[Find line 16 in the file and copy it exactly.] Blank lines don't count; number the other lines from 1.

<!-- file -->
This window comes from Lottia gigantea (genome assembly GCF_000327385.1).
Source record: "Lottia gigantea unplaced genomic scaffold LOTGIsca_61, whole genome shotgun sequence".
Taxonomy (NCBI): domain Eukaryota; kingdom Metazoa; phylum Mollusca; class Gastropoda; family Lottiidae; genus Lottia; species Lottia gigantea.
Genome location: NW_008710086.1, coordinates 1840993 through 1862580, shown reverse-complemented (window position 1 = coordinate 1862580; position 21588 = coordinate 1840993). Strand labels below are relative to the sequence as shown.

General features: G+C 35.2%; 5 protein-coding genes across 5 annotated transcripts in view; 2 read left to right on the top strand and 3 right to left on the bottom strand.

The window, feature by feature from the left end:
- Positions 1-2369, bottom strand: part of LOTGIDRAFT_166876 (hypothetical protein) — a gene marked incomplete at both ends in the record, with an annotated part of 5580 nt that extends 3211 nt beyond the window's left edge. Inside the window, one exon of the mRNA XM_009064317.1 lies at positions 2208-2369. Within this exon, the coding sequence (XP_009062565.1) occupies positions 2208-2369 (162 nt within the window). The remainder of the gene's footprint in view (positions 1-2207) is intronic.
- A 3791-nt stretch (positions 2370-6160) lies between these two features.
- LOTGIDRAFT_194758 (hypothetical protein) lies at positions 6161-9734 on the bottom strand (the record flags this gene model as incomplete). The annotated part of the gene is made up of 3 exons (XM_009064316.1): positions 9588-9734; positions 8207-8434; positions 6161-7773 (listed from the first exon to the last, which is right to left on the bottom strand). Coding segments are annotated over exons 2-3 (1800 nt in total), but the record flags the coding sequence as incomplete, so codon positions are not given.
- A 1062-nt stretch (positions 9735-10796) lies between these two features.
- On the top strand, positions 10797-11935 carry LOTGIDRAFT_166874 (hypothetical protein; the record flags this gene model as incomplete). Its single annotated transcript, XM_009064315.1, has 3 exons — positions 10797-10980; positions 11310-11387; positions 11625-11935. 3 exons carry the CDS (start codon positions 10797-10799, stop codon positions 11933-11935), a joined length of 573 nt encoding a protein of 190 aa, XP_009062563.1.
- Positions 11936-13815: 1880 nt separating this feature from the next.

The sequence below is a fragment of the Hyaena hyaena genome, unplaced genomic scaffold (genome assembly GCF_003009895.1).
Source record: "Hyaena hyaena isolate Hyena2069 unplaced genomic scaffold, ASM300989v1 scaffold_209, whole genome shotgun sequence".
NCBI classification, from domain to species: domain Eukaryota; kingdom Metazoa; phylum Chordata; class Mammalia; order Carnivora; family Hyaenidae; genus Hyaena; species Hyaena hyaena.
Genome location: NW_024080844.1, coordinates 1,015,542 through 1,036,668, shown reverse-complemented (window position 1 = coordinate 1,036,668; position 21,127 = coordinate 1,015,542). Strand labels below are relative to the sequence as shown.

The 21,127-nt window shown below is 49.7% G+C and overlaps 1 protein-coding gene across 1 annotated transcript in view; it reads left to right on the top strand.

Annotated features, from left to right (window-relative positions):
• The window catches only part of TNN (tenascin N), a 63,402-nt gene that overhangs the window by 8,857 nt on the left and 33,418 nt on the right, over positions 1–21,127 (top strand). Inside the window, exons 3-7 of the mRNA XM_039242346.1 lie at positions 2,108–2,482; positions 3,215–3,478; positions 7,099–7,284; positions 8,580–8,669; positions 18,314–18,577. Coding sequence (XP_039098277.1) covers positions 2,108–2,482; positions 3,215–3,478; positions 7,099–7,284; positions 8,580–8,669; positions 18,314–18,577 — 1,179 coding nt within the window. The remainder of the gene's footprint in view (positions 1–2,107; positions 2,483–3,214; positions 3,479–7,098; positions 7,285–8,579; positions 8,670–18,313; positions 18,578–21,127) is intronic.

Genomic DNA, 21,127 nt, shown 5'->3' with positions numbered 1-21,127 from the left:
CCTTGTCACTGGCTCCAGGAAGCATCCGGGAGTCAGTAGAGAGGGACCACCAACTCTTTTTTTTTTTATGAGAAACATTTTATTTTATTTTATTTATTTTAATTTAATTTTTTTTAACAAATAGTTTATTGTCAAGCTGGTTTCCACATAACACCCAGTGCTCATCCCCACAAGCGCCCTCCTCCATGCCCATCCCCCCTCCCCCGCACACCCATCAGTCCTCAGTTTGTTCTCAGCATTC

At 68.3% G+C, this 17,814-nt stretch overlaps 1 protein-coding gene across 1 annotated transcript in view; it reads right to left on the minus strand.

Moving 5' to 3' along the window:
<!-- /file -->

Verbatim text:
Genome location: NW_024080844.1, coordinates 1,015,542 through 1,036,668, shown reverse-complemented (window position 1 = coordinate 1,036,668; position 21,127 = coordinate 1,015,542). Strand labels below are relative to the sequence as shown.